The ticket I was given in exchange for my entrance fee was also valid for four days, although the fact that the “four” was written in pen over the top of the printed “two”, leads me to assume this was an off-season special. Not in any rush to head back to Cairns, and quite content where I was, I extended my stay, and took full advantage of the even more extra days on my habitat ticket. After this second visit I walked the long way back to the hostel, again taking a relaxing stroll along Four Mile beach.

To say this was the most tropical beach I have ever experienced is somewhat of an understatement. On one side you have the clear waters of not just the Pacific Ocean, but also the Barrier Reef, and on the other you have dense foliage of palm trees. I’ve been to beaches in Florida and even Kenya, but the one advantage Four Mile has over all of these, is that the only thing it was lacking was other people.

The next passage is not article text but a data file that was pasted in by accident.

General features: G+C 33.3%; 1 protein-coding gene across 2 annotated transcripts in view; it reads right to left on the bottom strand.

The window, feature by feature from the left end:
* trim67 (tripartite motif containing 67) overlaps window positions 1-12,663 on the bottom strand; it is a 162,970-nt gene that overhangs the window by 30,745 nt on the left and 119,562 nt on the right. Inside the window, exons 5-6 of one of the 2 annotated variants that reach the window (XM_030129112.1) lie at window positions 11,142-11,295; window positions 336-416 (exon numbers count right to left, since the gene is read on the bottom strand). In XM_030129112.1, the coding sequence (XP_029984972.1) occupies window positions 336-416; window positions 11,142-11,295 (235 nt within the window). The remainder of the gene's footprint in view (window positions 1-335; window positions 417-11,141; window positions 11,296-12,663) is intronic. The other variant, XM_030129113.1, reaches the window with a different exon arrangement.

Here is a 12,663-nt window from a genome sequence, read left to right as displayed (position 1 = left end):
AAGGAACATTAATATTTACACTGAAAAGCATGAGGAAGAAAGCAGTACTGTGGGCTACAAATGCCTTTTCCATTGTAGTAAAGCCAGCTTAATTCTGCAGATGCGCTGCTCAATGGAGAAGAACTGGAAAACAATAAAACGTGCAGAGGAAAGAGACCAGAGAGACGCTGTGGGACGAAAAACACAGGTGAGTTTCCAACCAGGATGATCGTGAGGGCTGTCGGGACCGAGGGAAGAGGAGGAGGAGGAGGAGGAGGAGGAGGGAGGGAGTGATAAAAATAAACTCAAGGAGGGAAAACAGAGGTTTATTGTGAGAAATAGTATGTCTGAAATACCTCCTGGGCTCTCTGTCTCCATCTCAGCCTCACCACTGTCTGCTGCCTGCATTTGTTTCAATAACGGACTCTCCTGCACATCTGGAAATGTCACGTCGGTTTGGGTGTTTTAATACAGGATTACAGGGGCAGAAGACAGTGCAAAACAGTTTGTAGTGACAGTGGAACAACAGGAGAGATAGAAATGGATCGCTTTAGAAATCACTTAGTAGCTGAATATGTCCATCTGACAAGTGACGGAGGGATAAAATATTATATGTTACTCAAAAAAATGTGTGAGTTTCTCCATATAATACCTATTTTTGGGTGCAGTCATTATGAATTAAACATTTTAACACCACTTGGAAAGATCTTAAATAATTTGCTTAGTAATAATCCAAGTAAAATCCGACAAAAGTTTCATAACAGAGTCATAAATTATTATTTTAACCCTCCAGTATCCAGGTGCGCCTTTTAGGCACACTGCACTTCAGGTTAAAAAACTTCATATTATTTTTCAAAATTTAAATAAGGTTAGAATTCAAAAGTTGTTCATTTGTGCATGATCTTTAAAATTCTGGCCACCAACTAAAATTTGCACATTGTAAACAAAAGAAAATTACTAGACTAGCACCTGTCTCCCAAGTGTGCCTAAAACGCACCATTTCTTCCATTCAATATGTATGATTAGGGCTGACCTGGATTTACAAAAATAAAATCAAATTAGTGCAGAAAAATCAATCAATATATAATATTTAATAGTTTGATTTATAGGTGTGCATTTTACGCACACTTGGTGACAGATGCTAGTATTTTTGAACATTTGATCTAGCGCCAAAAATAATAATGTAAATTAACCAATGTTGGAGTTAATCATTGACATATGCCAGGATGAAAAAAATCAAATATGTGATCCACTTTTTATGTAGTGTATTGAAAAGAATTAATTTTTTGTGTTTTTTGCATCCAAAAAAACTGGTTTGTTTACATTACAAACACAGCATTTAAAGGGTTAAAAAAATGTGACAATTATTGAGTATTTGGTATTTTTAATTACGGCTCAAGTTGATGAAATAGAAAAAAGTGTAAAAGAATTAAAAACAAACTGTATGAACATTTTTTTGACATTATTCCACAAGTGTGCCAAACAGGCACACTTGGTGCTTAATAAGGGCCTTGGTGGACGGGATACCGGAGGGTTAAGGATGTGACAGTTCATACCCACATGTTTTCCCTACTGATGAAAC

Still should have been longer.

Still should have been longer.

Every now and then there was a couple taking a similar stroll in the opposite direction, and sunbathers dotted around every couple of hundred metres or so, but that was about it. Most people stuck to the north end between the main high street and swimming area, but other than that, almost nothing. Certainly nothing even close to the built up-ness you might expect, and which somewhat spoiled other beaches I’ve been to. Until the day I die I can only hope that Butlins never discover it.